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An Issue of Supreme Importance

Initial debate over President Obama's nomination of Elena Kagan to the U.S. Supreme Court may focus on whether her lack of prior judicial experience is relevant, or perhaps Harvard Law School's exclusion of the Defense Department from campus recruiting during her leadership because of "Don't Ask Don't Tell".  But the core issue -and one that every nominee should face-- is where she stands on the relationship of power to justice.

As ADA Counsel Jack Blum points out in a recent blog posting on our website, the trend of judicial decisions in recent decades has been to favor wealth and power over the rights of ordinary citizens.  "In one significant case after another, the Court has limited the ability of elected governments to protect workers, serve the disabled, prevent monopoly, and collect corporate tax," Blum writes. Blum also noted that the court has failed to protect individual citizens' personal privacy against overreaching government intrusion, and has failed to uphold the public's right-to-know despite the promise of the Freedom of Information Act.

The hope is that the time Kagan spent clerking for Justice Thurgood Marshall instilled in her the important role of the law in re-balancing scales already weighted towards power and that she can be part of a new majority in restoring the rights of ordinary Americans.

The Line Forms on the Right…the Extreme Right

Apparently not conservative enough for Tea Party adherents, three-term incumbent Senator and staunch conservative Robert Bennett (R-UT; ADA Liberal Quotient: 10%) was denied a shot at re-nomination by his party over the weekend, bumped from the primary ballot by right-wing activists at a state convention.  Sen. Bennett finished third in the critical second-round vote, behind attorney Mike Lee and businessman Tim Bridgewater, who will advance to the June 22nd primary.  Lee, who clerked for Justice Samuel Alito, said that the rebuke of Bennett showed that Utahans are craving "more constitutionally limited government."

"That the Tea Party would consider Bob Bennett -- one of the most conservative members of the U.S. Senate -- too liberal just goes to show how extreme the Tea Party is," Timothy M. Kaine, chairman of the Democratic National Committee, said in a statement. "This is just the latest battle in the corrosive Republican intra-party civil war . . . If there was any question before, there should now be no doubt that the Republican leadership has handed the reins to the Tea Party."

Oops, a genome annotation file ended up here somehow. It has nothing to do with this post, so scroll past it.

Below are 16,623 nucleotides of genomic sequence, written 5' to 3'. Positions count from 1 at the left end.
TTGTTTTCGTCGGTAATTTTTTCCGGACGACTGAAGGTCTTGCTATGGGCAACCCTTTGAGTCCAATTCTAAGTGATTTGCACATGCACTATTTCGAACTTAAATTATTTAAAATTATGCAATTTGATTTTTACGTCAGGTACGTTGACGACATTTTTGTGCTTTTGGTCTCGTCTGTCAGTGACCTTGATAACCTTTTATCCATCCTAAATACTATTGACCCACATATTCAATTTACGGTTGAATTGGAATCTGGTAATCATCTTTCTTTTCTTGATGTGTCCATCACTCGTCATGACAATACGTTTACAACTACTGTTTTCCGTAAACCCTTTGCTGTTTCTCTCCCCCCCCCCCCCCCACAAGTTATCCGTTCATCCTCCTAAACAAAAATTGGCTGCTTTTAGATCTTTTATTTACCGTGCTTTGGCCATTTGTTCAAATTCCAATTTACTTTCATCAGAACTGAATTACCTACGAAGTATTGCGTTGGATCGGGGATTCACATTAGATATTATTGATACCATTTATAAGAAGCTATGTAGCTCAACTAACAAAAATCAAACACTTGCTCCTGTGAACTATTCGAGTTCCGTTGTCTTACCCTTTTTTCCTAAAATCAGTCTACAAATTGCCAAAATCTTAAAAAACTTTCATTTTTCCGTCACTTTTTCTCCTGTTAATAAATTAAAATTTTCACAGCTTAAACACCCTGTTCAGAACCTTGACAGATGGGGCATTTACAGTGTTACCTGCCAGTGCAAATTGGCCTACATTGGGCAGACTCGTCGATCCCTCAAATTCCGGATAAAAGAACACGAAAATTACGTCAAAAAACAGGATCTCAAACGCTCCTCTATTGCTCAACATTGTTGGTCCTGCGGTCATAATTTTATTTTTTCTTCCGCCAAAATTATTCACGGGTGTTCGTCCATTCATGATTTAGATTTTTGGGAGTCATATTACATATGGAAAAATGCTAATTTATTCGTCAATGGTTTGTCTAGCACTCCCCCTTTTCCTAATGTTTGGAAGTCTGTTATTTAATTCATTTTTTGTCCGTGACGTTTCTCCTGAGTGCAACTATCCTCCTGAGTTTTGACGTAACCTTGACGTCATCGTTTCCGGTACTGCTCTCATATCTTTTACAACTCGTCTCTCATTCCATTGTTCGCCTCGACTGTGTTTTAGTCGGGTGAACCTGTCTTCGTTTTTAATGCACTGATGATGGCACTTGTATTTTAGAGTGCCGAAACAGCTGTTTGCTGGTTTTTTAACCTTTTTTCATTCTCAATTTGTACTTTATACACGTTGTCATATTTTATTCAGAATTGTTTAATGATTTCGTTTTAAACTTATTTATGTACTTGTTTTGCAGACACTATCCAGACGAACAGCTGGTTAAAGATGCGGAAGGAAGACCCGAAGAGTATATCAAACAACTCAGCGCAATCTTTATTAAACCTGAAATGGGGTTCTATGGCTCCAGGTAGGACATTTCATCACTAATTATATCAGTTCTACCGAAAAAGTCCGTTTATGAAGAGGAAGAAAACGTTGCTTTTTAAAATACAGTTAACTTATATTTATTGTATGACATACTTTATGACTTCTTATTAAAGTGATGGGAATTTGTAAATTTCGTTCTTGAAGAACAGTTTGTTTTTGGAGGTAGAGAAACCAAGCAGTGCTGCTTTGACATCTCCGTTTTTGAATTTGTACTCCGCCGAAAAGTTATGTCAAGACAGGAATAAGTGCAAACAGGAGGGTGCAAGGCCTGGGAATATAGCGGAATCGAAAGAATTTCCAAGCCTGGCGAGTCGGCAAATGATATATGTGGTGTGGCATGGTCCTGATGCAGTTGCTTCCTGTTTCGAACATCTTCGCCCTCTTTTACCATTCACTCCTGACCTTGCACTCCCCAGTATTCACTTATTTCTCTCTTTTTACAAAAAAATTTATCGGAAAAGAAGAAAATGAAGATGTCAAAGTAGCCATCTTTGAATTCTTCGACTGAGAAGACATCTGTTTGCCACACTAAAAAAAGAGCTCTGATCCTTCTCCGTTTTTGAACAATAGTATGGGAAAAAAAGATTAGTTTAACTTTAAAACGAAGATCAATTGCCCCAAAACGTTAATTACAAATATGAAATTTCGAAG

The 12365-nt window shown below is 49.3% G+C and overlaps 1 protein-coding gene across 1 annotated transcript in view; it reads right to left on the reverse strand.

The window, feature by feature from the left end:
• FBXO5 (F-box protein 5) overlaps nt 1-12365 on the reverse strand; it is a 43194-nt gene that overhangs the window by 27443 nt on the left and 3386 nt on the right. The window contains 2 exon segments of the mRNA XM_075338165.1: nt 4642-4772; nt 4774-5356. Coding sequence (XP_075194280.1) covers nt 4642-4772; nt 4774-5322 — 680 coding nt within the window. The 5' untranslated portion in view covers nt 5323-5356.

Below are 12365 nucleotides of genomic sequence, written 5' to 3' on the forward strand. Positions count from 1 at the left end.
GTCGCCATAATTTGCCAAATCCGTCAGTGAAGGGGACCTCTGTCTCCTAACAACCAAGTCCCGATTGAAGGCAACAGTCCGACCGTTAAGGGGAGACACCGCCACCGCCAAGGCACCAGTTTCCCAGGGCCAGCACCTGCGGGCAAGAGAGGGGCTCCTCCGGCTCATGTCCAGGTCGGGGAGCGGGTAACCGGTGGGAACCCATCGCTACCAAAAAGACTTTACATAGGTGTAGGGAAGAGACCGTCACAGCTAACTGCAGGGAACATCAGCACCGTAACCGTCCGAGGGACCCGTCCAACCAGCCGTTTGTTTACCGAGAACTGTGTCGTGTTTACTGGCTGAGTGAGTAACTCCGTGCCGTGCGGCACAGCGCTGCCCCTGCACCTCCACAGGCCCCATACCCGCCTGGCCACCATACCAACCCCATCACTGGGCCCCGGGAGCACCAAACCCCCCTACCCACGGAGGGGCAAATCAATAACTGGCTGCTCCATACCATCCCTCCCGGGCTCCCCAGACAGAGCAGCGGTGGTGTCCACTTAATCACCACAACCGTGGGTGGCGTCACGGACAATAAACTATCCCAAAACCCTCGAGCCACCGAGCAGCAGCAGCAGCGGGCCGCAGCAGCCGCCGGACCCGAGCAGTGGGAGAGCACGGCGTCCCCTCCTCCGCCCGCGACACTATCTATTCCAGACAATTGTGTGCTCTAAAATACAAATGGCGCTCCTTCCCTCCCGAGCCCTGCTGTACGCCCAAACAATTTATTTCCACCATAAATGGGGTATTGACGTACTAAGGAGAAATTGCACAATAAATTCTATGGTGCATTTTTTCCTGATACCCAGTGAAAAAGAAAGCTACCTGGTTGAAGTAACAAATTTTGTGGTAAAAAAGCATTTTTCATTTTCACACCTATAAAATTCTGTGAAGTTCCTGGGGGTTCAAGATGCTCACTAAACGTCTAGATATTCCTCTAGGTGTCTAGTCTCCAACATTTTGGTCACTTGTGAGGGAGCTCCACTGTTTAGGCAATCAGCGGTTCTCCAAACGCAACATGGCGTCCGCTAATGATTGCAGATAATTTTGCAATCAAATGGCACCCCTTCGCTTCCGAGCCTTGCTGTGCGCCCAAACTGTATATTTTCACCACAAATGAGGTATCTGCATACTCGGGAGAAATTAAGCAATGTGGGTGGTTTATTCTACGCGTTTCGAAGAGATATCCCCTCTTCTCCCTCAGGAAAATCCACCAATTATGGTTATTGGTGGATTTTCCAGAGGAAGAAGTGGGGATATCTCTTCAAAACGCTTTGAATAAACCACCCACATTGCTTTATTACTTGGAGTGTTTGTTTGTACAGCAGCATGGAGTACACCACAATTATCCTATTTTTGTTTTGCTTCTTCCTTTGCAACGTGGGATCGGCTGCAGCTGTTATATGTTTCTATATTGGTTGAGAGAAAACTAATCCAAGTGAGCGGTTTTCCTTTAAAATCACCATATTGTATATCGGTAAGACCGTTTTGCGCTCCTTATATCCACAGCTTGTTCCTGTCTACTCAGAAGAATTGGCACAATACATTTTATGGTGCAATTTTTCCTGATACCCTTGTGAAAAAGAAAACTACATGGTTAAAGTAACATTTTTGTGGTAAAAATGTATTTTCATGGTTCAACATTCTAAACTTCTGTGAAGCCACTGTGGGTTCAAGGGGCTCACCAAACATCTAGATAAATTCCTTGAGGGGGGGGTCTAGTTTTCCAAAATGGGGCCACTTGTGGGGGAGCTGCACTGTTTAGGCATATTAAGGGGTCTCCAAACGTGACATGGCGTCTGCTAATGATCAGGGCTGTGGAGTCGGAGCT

Banking On Progress

As popular support grows for meaningful financial reform, community banking advocates are working hard to protect consumers from fraud and create equal access to credit.  ADA has signed onto a letter from the National Community Reinvestment Coalition urging senators to back provisions of the Wall Street reform bill that helps ensure banks are serving their communities fairly, including historically excluded groups like minorities and women.  It is hoped that the Senate can wrap up the legislation by the end of the week and begin a House-Senate Conference Committee soon after.

Noteworthy

  • It turns out BP ducked drilling regulations already weakened by the scandal-plagued Minerals Management Service in obtaining approval for its disastrous Deep Horizons well now threatening the Gulf coast.
  • Has BP's latest oil spill turned you against Offshore Drilling?  Sign the petition before Congress passes legislation that would expand offshore oil drilling as part of its climate change bill.
  • ADA board member and noted economist James Galbraith apologized on behalf of his profession in Congressional testimony that recounted how economists ignored the clear and present danger of fraud in our financial system.
  • ADA national director Michael J. Wilson discussed the ADA voting record among Pennsylvania Members of Congress on the radio yesterday.
  • Big rally for financial reform on Washington's K Street next Monday, May 17.

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